Woodblock printmaking, also known as xylography, is one of the most traditional and fascinating methods of printmaking. A woodblock is made by carving an image into the surface of a piece of wood, with the printing parts remaining level with the surface while the non-printing parts are removed with chisels and carving tools. The surface is covered with ink by rolling over the surface with an ink-covered roller called brayer, or by brushing pigments onto the raised areas. Paper is then placed face-down on the woodblock and pressure is applied to the back, either by printing press or with a baren. The colours are then transferred to the paper by pressure, and a mirror image of the surface of the woodblock is printed.
The woodcut is the most ancient printmaking technique initially used in China and Egypt to make seals and stamps. This artform was later adopted by the Japanese who reached a high level of technical skill developing a new artform which influenced the western world in the late 19th century.
Woodblock printmaking had already been used in Europe in the 14th century
for the production of primitive religious figures printed for veneration and sold as "souvenirs" to pilgrims. Such woodcuts were kept inside travelling chests or sewn onto clothing to protect from evil forces but were not seen as an artform until the introduction of printing from movable type in the mid-15th century. At that time, the woodcut was employed mainly to illustrate religious books. Within a few years, thanks to the works of Albrecht Dürer and Hans Holbein, this technique flourished. Sadly, only a century later this artform started to decline due to the increase in popularity of line engraving and etching which offered a richer and more flexible line.
Vincent Van Gogh and other artists of the post-impressionism movement of the late 19th century were part of the European art craze inspired by the Japanese woodcut prints, a new art brought to Europe from a newly opened Japan.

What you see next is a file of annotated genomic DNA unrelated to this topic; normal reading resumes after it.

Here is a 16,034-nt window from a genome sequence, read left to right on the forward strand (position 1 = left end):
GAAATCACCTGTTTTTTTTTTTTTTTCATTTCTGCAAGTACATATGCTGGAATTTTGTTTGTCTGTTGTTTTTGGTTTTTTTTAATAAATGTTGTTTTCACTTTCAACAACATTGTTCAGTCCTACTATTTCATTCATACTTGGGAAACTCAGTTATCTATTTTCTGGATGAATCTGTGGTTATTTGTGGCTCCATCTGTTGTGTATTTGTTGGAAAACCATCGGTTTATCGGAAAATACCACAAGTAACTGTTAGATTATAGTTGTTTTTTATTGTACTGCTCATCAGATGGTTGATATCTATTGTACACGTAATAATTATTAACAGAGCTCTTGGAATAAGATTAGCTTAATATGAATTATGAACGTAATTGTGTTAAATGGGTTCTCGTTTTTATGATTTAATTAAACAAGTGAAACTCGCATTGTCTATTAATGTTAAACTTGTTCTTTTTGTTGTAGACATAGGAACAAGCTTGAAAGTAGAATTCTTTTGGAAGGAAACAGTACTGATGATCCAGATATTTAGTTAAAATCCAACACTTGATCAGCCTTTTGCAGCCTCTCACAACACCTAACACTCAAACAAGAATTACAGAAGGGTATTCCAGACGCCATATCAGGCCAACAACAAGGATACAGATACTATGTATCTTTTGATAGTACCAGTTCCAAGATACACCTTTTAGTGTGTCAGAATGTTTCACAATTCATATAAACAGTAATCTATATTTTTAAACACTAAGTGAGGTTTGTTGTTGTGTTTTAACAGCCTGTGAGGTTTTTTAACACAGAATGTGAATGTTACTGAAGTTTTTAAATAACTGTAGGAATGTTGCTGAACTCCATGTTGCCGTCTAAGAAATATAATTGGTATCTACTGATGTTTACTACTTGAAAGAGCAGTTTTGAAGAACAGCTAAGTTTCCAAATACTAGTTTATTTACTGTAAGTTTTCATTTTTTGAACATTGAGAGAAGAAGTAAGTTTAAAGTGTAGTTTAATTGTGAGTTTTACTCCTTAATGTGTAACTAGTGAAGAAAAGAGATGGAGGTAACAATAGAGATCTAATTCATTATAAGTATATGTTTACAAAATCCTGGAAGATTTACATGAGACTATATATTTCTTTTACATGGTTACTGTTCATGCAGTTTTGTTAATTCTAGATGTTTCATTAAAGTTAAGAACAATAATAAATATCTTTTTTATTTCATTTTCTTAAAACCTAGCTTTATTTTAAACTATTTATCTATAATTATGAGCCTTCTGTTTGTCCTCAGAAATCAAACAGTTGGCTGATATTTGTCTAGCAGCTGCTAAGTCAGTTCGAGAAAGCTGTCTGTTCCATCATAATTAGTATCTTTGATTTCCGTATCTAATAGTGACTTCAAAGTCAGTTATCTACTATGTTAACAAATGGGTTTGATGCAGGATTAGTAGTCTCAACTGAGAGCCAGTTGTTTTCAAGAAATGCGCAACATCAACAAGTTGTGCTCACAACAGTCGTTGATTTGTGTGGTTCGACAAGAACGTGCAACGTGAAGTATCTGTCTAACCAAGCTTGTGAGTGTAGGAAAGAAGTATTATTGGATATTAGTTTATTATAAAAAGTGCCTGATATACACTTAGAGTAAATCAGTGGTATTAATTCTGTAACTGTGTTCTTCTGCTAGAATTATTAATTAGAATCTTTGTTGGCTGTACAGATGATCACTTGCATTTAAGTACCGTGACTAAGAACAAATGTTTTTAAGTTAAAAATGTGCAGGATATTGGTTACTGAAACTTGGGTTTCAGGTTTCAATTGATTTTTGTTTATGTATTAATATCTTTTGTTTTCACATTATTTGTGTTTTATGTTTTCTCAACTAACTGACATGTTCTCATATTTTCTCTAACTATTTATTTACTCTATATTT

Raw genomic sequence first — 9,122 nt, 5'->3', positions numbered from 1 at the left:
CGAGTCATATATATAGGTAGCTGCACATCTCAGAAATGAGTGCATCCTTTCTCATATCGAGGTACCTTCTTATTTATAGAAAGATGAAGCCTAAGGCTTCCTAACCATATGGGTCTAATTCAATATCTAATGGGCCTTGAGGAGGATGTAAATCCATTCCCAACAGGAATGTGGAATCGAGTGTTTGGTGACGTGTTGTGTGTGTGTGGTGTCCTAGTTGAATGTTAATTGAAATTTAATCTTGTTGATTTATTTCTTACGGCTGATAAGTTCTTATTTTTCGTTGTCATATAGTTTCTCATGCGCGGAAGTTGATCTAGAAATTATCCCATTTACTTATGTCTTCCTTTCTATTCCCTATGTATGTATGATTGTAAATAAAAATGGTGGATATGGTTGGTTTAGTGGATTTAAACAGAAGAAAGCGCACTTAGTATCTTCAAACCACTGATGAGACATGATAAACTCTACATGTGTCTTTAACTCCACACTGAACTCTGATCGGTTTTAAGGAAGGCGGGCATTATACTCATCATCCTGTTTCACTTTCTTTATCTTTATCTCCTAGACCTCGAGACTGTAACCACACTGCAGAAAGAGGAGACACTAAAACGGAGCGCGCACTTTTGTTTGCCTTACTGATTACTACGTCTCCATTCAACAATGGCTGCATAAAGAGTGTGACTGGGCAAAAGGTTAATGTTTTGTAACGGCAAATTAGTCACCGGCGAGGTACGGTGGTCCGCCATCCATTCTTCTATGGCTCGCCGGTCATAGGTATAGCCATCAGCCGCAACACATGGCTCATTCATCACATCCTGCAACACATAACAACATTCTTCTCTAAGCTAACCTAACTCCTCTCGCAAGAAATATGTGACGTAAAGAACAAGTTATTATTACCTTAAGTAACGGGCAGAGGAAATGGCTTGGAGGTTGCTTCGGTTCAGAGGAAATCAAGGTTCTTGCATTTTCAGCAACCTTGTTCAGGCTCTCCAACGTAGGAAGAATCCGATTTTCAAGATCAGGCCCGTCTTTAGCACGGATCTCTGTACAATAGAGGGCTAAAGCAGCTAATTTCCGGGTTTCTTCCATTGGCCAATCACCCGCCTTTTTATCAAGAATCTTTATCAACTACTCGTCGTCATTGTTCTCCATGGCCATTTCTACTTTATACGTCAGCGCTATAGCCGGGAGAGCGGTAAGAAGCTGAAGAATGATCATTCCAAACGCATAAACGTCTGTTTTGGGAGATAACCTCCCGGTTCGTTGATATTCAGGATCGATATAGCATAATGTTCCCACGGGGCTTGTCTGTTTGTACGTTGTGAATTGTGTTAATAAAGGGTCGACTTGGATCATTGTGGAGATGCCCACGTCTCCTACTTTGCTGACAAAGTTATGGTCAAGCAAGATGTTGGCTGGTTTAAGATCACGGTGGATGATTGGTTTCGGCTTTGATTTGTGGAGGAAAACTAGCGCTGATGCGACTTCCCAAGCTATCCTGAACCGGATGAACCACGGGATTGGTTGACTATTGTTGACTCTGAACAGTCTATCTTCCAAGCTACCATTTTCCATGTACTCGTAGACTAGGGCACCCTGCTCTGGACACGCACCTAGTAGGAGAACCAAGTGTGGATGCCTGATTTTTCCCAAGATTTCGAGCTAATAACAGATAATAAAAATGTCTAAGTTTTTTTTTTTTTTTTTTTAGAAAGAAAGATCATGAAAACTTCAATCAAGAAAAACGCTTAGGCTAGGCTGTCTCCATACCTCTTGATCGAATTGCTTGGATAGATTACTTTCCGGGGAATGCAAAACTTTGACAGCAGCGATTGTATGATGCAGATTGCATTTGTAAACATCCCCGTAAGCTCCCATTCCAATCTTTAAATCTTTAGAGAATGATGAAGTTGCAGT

Any kind of wood can be used; the softer the wood, the easier the cutting but, also, the rougher the result. So, when planning a very detailed picture with many fine lines, a wood from a fruit tree is generally chosen for its hardness. Recommended woods for detailed designs are hard woods from fruit trees like cherry or pear. Easier to cut is alder wood, or the soft basswood. Plywood can also be used, but tends to sliver.
Transferring the design
The design can be drawn directly onto the block or transferred with the help of carbon paper. Another method in the Asian tradition, is to draw onto a special thin paper, which is then glued face down onto the block. Before cutting, the paper fibres are carefully rubbed off, leaving only the drawing on the block.
For carving there are three basic cutting knives: A pointed one for the outline, another for removing wide unwanted areas (U-shaped knives) and another for trimming waste near the printing areas( v-gouges and chisels)
In the Western tradition, oil-based ink is used for printing woodblocks, applied evenly with a brayer in a thin layer. The paper is placed onto the inked block and hand-printed with a rubbing tool such as a baren or printed with a press.
In the Japanese tradition, water-based ink and a printing paste from rice starch is applied to the block and mixed on it to an even film. Damp paper is placed onto the inked block and gently hand-printed using a baren. In Chinese woodblock printing, the block is inked with water-based ink without any printing paste and the paper is used dry.
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